Saturday, November 20, 2021

Gibble Family Partners With Lebanon Valley Conservancy To Protect 53 Acres In Lebanon County

This article appeared on the website November 5, 2021--

The Gibble Family partnered with the Lebanon Valley Conservancy to permanently protect 53 acres of forest land in Mount Gretna.  It was the site of the former Kauffman amusement park from the 1920s.

The property has been owned by Phares and Joan Gibble since 1960. Phares Gibble passed away in 1998, and Joan is currently in a care facility. Preservation of the property was handled by Ned Gibble, a nephew who lives in Mount Gretna and serves as Joan’s power of attorney.

“As power of attorney, I followed my aunt’s wishes. My aunt and uncle loved that land; they wanted it preserved,” Gibble said.

The land is close to state game lands. It borders the Lebanon Valley Rail Trail for approximately one mile along the northern edge, and it’s bordered by Route 117 on the south side.

On the other side of Route 117 is 1,000 acres of deciduous forest co-held by the County of Lebanon and the SICO Foundation.

The property is mostly forested and there are some wetlands as well as a residence. There are seven springs on the property, which feed into the Conewago Creek. 

The creek passes through the property from east to west and eventually to Conewago Lake (also known as Mount Gretna Lake), then continues west.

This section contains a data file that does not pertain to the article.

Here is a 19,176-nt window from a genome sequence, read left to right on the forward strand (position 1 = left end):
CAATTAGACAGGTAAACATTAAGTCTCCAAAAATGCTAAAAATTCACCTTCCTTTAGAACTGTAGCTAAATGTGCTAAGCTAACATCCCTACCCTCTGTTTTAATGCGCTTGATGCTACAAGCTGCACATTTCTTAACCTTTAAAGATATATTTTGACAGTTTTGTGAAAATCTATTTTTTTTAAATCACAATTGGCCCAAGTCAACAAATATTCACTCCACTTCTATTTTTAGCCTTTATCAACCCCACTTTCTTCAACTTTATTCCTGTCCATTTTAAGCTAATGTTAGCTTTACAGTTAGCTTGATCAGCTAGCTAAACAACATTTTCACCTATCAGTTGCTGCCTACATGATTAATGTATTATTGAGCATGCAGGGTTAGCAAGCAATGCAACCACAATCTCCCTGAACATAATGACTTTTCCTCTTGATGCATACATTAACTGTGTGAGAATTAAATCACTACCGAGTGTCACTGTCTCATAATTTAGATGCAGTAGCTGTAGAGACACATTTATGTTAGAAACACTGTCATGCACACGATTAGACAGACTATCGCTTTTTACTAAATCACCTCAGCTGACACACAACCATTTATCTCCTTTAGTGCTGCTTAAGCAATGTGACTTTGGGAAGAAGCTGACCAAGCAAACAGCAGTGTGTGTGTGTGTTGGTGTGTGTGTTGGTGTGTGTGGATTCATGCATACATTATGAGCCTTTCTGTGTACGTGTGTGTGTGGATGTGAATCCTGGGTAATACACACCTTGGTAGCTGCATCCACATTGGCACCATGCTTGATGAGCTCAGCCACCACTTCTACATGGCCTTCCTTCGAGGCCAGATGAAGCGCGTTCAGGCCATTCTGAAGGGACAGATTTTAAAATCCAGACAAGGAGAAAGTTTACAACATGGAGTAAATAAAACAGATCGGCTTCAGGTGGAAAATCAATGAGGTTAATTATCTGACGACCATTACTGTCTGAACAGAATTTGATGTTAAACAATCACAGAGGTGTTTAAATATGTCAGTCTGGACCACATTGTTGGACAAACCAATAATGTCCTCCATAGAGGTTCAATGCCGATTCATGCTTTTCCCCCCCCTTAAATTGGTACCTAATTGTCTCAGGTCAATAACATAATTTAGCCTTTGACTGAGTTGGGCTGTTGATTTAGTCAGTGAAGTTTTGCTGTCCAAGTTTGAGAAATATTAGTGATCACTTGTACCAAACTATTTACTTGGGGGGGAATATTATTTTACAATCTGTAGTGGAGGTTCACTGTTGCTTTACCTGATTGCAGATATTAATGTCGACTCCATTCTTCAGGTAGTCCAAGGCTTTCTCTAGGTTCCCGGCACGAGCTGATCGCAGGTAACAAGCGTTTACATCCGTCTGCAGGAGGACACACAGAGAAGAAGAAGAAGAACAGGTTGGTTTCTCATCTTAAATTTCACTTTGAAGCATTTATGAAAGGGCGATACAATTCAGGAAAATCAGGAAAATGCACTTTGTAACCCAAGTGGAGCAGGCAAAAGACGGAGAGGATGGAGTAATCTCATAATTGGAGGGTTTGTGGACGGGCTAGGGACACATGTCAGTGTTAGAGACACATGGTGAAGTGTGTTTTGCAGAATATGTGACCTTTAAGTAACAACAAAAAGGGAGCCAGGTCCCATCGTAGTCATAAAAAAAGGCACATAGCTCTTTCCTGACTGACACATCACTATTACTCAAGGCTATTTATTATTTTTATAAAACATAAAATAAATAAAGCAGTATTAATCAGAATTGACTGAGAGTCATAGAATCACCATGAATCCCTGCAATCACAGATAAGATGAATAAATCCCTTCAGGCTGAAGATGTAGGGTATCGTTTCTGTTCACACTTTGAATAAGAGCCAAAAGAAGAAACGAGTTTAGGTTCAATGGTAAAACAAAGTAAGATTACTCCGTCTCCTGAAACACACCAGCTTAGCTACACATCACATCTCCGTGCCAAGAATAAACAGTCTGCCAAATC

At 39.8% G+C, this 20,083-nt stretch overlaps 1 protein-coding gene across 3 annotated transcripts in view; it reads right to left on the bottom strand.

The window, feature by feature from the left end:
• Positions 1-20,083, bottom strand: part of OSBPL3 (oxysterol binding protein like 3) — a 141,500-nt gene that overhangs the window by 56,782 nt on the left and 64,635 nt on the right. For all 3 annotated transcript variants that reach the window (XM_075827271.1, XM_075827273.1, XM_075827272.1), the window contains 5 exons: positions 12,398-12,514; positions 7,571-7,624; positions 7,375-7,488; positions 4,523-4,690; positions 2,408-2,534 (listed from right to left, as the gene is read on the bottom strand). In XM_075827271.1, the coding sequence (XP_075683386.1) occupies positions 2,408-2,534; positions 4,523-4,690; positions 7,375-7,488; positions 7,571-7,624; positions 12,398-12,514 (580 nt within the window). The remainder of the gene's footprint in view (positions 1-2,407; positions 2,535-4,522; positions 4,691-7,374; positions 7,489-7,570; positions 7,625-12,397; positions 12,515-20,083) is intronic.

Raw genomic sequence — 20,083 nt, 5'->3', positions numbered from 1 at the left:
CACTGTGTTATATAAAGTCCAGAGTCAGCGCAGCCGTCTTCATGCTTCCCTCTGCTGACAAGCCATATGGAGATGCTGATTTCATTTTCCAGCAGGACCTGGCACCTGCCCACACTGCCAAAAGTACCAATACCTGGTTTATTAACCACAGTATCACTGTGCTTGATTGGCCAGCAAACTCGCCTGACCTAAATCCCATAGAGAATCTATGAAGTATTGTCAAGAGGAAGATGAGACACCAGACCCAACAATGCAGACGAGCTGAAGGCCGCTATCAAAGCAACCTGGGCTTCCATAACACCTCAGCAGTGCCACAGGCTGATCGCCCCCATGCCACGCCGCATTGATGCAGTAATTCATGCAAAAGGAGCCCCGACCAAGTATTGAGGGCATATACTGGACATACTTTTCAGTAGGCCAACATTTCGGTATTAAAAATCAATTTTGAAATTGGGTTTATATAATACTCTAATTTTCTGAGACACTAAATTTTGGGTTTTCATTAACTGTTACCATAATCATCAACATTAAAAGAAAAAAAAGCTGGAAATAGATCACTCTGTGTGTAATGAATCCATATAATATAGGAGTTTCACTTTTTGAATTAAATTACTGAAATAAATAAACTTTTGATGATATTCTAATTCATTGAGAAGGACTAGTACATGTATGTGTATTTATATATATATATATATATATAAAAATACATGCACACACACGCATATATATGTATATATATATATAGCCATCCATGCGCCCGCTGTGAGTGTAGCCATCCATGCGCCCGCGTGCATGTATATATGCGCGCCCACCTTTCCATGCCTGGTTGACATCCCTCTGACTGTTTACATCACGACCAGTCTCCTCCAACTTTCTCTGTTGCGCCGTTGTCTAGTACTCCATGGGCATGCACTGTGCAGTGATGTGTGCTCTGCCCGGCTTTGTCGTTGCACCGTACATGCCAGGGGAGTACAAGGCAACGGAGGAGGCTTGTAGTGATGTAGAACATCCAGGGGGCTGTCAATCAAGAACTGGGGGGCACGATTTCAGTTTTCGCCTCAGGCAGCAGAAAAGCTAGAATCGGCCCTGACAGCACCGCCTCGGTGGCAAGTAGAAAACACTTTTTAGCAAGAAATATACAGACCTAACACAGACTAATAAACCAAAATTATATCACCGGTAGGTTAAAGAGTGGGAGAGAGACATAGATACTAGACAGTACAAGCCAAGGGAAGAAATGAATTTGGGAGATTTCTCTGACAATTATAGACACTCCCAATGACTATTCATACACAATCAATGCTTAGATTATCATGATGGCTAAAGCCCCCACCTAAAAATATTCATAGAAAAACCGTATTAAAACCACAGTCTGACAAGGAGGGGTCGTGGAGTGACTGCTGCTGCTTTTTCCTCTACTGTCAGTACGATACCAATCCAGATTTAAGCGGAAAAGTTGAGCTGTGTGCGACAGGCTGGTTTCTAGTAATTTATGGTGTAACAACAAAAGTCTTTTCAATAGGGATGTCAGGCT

“This property is the eastern gateway to Mount Gretna. It helps to keep the character of Mount Gretna,” said Chuck Wertz, conservancy board member emeritus and co-owner of Wertz Candies.

Gibble, who also serves on the conservancy’s board, said his uncle was a naturalist and did studies on the property.

“He found a number of bog turtles on the property. He numbered each bog turtle and charted their movements. His research is housed in the archives at Lebanon Valley College,” Gibble explained.

He said that four generations of his family have camped on the Butler Road property. He took his grandchildren there for a camp-out this summer.

“Over the years my aunt had several offers by developers to buy the land. Putting the conservation easement on it preserves the land so it can’t be subdivided. That does reduce its value, but it’s the right thing to do, and it’s what she wanted,” he said.

While the property has a number of ties for his family, Gibble said the local community is interested in the land and its historical significance.

“This (the conservation easement) was a very generous donation by the Gibbles. It’s an important piece of land. There’s been a lot of development pressure in the Mount Gretna area,” said John Schach, Lebanon Valley Conservancy president.

He said the Gibble easement is the conservancy’s 13th easement since its founding in 2000. Since then about 1,000-acres of land has been conserved. By agreeing to a conservation easement, landowners waive their rights to develop the land in perpetuity.

“We want to be stewards of the natural land in the Lebanon Valley” he said. “Part of our mission also involves preserving land that has historical relevance.”

For more information on how to protect your land, upcoming events and more, visit the Lebanon Valley Conservancy website.


-- LebTown: Gibble Family Partners With The Lebanon Valley Conservancy To Protect 53-Acres In Mount Gretna 

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-- Lancaster Conservancy Preserves 130 Acres Of Forest Land In York County

-- Going, Going, Gone... Senate, House Have Little Time To Act On Funding For Local Flood Prevention, Watershed Restoration, Recreation Projects

[Posted: November 20, 2021]  PA Environment Digest

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